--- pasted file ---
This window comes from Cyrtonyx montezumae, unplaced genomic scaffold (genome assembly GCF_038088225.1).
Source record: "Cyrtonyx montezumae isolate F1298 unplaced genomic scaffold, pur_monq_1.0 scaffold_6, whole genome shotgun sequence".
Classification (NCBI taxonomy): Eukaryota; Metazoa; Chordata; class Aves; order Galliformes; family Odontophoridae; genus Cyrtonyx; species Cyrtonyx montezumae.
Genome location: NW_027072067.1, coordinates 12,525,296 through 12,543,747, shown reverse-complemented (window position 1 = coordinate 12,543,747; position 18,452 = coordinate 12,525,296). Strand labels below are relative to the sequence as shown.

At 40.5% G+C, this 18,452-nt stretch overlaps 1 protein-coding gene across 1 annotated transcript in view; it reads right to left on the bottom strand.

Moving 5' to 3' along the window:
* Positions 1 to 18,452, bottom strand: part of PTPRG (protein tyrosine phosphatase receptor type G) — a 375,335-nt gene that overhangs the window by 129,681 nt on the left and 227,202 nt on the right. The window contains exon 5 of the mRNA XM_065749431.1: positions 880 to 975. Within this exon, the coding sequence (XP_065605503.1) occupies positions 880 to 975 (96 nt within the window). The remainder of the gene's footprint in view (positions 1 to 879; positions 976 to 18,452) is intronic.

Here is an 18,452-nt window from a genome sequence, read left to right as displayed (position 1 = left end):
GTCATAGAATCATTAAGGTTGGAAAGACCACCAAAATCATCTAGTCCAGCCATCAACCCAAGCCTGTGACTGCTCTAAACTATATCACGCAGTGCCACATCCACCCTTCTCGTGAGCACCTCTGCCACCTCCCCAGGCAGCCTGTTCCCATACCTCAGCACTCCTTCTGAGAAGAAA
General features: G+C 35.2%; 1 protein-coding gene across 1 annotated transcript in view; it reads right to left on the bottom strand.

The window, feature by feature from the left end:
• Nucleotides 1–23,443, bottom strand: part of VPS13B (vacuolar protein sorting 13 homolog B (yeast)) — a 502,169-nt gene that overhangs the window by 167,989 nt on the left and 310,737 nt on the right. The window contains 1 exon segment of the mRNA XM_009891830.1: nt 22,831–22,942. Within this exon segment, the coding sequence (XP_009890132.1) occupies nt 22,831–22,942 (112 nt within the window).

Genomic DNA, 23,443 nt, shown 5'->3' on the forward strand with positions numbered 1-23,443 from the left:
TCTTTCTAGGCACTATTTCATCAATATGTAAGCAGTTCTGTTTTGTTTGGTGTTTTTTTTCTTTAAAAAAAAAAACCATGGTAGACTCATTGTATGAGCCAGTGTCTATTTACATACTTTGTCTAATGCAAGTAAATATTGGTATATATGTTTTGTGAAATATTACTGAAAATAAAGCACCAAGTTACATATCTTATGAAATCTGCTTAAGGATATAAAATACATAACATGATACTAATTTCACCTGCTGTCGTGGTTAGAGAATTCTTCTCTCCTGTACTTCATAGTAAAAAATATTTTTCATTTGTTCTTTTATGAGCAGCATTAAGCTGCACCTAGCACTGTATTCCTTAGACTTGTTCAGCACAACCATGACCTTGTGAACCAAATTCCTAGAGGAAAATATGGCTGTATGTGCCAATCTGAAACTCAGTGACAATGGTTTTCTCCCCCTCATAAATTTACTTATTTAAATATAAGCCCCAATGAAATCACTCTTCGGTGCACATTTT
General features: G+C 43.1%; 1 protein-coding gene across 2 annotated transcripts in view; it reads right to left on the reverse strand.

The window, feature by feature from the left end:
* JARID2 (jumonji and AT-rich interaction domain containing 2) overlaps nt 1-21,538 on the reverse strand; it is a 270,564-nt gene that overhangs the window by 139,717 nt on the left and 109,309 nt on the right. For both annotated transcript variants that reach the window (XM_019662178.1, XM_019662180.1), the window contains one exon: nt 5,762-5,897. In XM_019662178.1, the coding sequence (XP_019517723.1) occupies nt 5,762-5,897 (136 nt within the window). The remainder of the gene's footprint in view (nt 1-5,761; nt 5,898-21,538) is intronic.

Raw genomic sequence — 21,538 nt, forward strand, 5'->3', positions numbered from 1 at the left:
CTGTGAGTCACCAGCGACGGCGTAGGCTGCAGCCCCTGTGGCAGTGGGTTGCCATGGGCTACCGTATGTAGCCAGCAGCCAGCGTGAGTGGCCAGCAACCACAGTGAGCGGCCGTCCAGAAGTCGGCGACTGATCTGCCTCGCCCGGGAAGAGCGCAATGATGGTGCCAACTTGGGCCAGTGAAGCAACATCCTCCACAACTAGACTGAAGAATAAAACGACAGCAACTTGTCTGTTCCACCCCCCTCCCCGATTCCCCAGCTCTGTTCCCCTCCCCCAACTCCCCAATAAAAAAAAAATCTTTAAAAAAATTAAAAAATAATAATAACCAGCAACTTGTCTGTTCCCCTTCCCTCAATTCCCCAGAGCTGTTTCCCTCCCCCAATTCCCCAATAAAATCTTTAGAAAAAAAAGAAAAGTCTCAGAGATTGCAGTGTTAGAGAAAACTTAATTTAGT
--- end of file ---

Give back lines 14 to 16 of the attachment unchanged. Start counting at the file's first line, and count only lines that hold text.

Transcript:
TCTTTCTAGGCACTATTTCATCAATATGTAAGCAGTTCTGTTTTGTTTGGTGTTTTTTTTCTTTAAAAAAAAAAACCATGGTAGACTCATTGTATGAGCCAGTGTCTATTTACATACTTTGTCTAATGCAAGTAAATATTGGTATATATGTTTTGTGAAATATTACTGAAAATAAAGCACCAAGTTACATATCTTATGAAATCTGCTTAAGGATATAAAATACATAACATGATACTAATTTCACCTGCTGTCGTGGTTAGAGAATTCTTCTCTCCTGTACTTCATAGTAAAAAATATTTTTCATTTGTTCTTTTATGAGCAGCATTAAGCTGCACCTAGCACTGTATTCCTTAGACTTGTTCAGCACAACCATGACCTTGTGAACCAAATTCCTAGAGGAAAATATGGCTGTATGTGCCAATCTGAAACTCAGTGACAATGGTTTTCTCCCCCTCATAAATTTACTTATTTAAATATAAGCCCCAATGAAATCACTCTTCGGTGCACATTTT
General features: G+C 43.1%; 1 protein-coding gene across 2 annotated transcripts in view; it reads right to left on the reverse strand.

The window, feature by feature from the left end: